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2024 RSM Family Office Operational Excellence report

February 27, 2024

Authored by RSM Canada LLP

Ian L. FitzPatrick, CPA,CA, CBV shared this article

RESEARCH | February 27, 2024

Although every family office is unique, they all face similar challenges as they look toward the future: How do we support the goals and legacy of the family? Is our operating model set up for success and sustainable growth? How do we maintain control, flexibility and visibility across the organization?

Finding the answers to these pressing questions often leads family offices on a path toward operational excellence. But what does operational excellence mean to today’s family offices? After all, improving operational performance can mean different things to different people and generations. It can be as broad as organizing resources and capabilities to meet the evolving needs of the family and driving growth. At a granular level, it can mean optimizing processes with clear controls to increase compliance, reduce risk and costs, and enhance productivity.

Put most succinctly, “Operational excellence is making effective use of people, process, technology and data,” says Tony Wood, partner and global family office leader for RSM US LLP. “These four pillars are critical to the success of the family office organization and the entire enterprise, including the family’s operating business and investment structure.”

"Operational excellence is making effective use of people, process, technology and data."

Tony Wood, Principal, Family Office Leader

The 2024 RSM Family Office Operational Excellence report shows evolving sentiments toward operational excellence—however it is defined. RSM went straight to the source, surveying 100 family offices (FOs) across the U.S. and Canada with substantial variation across FO size, generations, respondent profile, operating business sector, years in operation and expense base. Data were collected from Aug. 14 through Aug. 22, 2023, using a sample provided by Gerson Lehrman Group. To qualify for the survey, respondents had to hold some level of authority in decision making for the FO. Additionally, the FO had to have at least $150 million in assets under management (AUM). Throughout this report, we highlight differences based on AUM using the following categories: small = $150 million to $999.9 million, midsize = $1 billion to $4.9 billion and large = $5 billion or more.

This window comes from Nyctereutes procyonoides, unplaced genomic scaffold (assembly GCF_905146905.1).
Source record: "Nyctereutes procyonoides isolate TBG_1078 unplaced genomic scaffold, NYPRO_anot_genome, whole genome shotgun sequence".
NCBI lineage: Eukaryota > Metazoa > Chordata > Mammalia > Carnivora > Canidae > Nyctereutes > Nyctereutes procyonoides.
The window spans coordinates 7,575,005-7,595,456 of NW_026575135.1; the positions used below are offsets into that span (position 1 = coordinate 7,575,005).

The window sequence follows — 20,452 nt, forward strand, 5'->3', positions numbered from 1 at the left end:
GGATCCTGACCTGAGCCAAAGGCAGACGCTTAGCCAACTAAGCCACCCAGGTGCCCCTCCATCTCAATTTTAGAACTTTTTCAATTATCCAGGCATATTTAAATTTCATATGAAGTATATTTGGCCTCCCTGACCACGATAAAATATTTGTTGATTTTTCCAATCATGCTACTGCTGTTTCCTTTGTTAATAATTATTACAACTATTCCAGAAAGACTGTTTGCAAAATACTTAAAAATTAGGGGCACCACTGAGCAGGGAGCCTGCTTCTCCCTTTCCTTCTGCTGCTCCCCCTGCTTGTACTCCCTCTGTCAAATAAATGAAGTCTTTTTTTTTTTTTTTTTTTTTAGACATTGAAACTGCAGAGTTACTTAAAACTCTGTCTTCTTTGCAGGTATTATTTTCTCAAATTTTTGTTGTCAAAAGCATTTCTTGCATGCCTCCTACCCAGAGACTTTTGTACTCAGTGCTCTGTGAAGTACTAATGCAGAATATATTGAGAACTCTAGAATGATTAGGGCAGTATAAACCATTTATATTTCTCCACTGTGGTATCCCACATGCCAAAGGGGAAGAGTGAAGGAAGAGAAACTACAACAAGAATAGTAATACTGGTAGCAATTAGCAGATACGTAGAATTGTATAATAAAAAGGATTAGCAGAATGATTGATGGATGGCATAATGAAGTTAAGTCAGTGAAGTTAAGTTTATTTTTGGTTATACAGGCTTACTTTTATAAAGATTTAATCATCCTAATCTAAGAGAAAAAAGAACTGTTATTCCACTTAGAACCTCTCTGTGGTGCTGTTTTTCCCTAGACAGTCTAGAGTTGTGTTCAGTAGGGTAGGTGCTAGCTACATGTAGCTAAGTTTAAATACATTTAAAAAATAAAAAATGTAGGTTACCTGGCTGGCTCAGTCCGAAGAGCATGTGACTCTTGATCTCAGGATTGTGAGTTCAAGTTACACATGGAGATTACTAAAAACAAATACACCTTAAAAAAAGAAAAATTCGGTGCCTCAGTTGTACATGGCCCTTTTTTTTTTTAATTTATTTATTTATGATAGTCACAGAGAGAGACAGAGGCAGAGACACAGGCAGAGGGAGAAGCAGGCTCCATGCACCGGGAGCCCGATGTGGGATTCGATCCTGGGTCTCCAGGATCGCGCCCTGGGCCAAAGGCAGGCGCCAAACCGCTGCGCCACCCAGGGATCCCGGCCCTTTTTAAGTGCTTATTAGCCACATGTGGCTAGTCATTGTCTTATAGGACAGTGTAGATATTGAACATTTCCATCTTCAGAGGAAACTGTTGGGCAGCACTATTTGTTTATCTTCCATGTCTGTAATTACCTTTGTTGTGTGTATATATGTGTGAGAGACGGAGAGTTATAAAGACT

The survey responses revealed key trends including a growing interest in strategic outsourcing to increase performance and lower operating costs. Prioritizing digital transformation and cybersecurity to stay ahead of a changing threat landscape emerged as trends as well.

Driving factors behind operational changes

There are myriad reasons for making operational changes. While FOs are notoriously private—understandably—about all aspects of their organization, many are curious about what their peers are doing to address common operational challenges. 

Today’s FOs must navigate many challenges stemming from evolving tax laws, geopolitical risks, cybersecurity threats, the ongoing talent shortage and succession planning, which is further complicated by the fact that the largest wealth transfer in history is underway. Interestingly, just less than one-quarter, or 23%, of single-family office (SFO) respondents said they have made operational changes in response to current economic conditions. Instead, survey responses suggest decision making around operational changes has been internally driven and goal-oriented.

Family offices are looking to save on operating expenses

Running an efficient FO comes at a cost, and rising internal operating expenses have left many organizations looking for ways to conserve. On average, SFO respondents said that approximately 65% of their operating expenses for 2022 were incurred in-house.